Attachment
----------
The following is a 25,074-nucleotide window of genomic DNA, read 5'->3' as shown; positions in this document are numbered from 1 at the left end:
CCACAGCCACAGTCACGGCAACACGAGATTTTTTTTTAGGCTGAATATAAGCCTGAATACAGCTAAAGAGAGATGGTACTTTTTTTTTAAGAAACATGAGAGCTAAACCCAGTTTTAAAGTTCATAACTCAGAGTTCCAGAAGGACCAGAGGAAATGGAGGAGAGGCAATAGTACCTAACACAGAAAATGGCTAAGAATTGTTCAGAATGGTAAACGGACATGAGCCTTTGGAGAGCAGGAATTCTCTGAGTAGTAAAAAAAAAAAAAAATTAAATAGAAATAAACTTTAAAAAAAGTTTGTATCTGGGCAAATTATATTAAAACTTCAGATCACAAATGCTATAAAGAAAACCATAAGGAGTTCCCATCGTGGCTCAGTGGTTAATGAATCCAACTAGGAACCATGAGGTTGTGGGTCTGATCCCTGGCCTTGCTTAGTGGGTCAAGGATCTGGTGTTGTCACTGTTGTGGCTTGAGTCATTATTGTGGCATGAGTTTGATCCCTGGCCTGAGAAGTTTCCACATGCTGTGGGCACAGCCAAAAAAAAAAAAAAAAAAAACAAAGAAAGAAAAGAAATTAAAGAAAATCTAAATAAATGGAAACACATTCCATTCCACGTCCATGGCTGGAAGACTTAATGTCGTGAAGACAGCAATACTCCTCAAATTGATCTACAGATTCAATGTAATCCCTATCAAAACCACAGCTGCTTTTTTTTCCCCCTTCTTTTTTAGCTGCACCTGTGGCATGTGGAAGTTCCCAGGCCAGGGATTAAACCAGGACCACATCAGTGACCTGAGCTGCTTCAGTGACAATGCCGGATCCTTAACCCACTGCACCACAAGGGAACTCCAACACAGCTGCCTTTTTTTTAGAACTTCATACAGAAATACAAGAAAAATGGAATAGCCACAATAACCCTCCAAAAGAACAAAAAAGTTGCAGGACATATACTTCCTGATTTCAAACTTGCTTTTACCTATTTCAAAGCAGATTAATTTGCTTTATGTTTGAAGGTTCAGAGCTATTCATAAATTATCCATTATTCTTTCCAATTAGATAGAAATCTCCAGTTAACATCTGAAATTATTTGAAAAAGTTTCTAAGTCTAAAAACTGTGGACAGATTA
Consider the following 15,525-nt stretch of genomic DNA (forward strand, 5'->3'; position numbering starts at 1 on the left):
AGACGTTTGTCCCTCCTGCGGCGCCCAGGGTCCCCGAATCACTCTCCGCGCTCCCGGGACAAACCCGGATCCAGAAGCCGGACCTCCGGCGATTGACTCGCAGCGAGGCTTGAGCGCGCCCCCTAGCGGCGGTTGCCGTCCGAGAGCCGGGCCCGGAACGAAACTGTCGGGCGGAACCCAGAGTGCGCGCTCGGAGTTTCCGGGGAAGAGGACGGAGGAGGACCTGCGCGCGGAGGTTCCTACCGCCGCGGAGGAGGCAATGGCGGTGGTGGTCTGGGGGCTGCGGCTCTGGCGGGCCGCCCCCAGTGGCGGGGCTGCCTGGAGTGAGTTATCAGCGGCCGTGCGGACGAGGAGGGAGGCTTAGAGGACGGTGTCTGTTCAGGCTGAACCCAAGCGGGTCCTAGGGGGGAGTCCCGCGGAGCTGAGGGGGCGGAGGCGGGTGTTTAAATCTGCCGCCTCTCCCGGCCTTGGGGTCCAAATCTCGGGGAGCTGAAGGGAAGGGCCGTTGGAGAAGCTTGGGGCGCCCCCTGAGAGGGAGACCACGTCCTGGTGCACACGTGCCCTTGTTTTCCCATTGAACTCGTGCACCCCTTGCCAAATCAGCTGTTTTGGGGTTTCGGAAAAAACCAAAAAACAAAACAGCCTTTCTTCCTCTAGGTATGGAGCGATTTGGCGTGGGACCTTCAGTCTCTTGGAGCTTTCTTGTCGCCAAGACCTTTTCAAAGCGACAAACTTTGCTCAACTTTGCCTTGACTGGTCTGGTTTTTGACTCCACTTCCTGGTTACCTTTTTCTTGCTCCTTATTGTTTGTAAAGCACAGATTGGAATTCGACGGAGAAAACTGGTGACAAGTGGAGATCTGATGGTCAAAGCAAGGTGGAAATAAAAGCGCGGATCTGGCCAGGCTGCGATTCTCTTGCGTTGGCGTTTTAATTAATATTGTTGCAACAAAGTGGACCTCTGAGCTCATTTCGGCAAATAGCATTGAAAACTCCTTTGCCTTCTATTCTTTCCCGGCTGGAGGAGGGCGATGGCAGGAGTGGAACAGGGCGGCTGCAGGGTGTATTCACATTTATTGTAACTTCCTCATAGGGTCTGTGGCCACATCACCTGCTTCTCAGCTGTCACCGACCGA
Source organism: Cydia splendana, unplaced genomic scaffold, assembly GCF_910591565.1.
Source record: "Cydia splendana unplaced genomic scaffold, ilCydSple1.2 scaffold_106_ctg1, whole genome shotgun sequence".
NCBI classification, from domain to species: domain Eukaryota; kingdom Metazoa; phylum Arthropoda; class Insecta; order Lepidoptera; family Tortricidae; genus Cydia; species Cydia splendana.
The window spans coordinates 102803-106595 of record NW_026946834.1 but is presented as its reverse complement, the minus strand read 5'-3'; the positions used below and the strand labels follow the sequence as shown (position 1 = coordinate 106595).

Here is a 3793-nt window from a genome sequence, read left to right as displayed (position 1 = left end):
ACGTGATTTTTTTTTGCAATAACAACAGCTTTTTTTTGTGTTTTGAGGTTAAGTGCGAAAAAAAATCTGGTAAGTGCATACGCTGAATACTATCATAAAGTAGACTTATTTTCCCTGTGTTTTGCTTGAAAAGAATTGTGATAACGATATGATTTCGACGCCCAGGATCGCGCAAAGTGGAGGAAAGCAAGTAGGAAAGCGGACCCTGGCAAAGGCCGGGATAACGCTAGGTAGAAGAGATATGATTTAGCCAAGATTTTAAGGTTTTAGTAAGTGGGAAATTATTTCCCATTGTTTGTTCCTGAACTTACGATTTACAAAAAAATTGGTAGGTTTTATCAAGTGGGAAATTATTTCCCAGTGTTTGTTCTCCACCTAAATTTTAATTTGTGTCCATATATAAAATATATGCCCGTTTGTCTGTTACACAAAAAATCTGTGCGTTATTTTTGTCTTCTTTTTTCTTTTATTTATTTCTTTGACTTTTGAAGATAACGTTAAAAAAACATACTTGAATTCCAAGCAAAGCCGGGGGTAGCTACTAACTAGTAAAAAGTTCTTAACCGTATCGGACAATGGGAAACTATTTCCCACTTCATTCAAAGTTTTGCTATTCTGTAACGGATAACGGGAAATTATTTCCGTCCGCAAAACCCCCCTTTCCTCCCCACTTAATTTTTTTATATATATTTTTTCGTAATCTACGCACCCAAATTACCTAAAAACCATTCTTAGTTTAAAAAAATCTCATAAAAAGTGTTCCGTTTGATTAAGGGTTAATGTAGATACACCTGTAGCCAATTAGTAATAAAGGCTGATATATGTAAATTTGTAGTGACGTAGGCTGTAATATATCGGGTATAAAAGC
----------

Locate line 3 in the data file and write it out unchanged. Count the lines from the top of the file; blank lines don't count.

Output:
Consider the following 15,525-nt stretch of genomic DNA (forward strand, 5'->3'; position numbering starts at 1 on the left):